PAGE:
Vitamin D supplements may reduce risk of cardiovascular events

While the risk difference is said to be small, a clinical trial – the D-Health Trial – published in The BMJ reveals that vitamin D supplements may help prevent cardiovascular events such as heart attacks among those over 60 years of age.

This is the largest trial of its kind and warrants further evaluation, especially in people taking statins or other CVD medications.

As part of the clinical trial, researchers set out to investigate whether supplementing older adults with monthly doses of vitamin D alters the rate of major cardiovascular events.

The trial was carried out from 2014-2020 and included 21,315 Australians aged 60-84 who randomly received one capsule of either 60,000 IU vitamin D (10,662 participants) or a placebo (10,653 participants) taken orally at the beginning of each month for up to 5 years.

Participants with a history of high calcium levels (hypercalcemia), overactive thyroid (hyperparathyroidism), kidney stones, soft bones (osteomalacia), sarcoidosis (an inflammatory disease) or those already taking more than 500 IU/day vitamin D were excluded from the trial.

Data on hospital admissions and deaths were used to identify major cardiovascular events, including heart attacks, strokes, and coronary revascularisation (treatment to restore normal blood flow to the heart).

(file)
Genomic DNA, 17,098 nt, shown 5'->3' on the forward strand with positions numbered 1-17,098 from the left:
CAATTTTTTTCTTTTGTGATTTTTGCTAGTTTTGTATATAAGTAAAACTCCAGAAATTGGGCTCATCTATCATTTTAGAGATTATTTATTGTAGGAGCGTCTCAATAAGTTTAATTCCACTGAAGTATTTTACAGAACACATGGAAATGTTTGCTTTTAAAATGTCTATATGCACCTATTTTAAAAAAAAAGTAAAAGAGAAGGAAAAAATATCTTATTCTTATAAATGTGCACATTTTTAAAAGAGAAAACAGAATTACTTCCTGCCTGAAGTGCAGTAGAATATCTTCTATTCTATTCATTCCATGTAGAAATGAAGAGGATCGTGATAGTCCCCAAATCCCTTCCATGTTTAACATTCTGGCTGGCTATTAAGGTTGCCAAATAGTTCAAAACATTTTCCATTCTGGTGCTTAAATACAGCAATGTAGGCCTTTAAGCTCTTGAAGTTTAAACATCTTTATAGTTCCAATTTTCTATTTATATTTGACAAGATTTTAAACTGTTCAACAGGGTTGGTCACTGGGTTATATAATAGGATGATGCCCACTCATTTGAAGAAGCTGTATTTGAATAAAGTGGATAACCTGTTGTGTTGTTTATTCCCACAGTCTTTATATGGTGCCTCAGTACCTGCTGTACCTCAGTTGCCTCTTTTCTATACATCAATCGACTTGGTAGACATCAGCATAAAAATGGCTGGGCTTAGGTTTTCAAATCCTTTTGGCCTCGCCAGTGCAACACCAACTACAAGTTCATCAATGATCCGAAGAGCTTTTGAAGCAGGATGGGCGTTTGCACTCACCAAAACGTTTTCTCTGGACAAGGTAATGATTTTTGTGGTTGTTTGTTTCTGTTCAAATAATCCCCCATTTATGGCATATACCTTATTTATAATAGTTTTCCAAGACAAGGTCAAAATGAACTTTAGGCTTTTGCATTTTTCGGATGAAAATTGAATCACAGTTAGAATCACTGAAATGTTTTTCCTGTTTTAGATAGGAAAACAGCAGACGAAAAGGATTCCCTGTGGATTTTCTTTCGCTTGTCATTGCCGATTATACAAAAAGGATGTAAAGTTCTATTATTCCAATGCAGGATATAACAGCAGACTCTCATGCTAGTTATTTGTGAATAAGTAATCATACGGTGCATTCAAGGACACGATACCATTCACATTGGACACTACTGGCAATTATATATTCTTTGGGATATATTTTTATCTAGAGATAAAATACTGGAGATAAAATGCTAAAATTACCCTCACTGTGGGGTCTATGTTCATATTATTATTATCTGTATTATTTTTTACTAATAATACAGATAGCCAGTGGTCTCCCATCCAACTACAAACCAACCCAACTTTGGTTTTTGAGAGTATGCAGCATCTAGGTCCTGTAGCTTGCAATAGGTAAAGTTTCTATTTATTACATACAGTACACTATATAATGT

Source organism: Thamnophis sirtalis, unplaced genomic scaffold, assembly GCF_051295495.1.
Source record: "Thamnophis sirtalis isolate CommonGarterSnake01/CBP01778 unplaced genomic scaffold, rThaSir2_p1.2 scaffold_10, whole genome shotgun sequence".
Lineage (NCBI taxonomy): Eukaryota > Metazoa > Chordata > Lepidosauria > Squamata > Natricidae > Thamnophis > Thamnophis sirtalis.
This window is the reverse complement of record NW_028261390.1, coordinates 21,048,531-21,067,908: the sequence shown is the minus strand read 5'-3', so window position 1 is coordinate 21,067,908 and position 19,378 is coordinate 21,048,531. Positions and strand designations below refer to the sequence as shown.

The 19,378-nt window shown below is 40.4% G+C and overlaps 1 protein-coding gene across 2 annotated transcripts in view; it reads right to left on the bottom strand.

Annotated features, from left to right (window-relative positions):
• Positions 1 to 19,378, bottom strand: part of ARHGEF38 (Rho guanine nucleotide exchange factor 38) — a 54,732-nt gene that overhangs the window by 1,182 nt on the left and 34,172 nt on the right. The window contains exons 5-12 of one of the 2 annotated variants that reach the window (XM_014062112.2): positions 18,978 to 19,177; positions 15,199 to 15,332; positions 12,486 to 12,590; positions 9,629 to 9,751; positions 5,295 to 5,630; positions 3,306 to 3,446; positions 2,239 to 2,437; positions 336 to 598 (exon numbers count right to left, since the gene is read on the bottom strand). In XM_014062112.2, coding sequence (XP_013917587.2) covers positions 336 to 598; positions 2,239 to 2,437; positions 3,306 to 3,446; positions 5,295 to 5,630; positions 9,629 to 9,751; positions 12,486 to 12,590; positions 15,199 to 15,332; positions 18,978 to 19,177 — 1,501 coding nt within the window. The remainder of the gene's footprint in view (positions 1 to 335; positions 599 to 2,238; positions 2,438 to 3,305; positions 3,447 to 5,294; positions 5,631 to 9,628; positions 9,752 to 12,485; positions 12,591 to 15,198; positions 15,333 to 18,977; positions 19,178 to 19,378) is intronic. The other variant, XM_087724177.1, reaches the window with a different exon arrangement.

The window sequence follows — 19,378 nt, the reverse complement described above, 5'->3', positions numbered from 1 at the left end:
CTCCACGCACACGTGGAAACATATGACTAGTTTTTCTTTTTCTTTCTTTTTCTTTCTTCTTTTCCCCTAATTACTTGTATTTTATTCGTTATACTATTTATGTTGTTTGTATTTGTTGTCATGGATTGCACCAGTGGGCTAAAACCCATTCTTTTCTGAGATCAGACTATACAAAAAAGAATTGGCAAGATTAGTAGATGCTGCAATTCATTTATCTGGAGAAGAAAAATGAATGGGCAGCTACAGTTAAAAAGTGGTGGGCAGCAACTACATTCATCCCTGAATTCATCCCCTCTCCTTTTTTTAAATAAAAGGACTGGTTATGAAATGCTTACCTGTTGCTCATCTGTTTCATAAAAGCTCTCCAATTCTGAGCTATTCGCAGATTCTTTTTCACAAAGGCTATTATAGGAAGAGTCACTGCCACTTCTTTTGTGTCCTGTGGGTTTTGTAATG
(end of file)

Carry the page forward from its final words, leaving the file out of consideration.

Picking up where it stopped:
The average treatment duration was 5 years and more than 80% of participants reported taking at least 80% of the study tablets.

During the trial, 1336 participants experienced a major cardiovascular event (6.6% in the placebo group and 6% in the vitamin D group).

The rate of major cardiovascular events was 9% lower in the vitamin D compared with the placebo group (equivalent to 5.8 fewer events per 1000 participants).

The rate of heart attack was 19% lower and the rate of coronary revascularisation was 11% lower in the vitamin D group, but there was no difference in the rate of stroke between the two groups.

There was some indication of a stronger effect in those who were using statins or other cardiovascular drugs at the start of the trial, but the researchers say these results were not statistically significant.

The researchers acknowledge that there may be a small underestimate of events and say the findings may not apply to other populations, particularly those where a higher proportion of people are vitamin D deficient.

However, this was a large trial with extremely high retention and adherence, and almost complete data on cardiovascular events and mortality outcomes.

As such, they say their findings suggest that vitamin D supplementation may reduce the risk of major cardiovascular events.

“This protective effect could be more marked in those taking statins or other cardiovascular drugs at baseline,” they add, and they suggest further evaluation is needed to help to clarify this issue.

“In the meantime, these findings suggest that conclusions that vitamin D supplementation does not alter the risk of cardiovascular disease are premature,” say the researchers.

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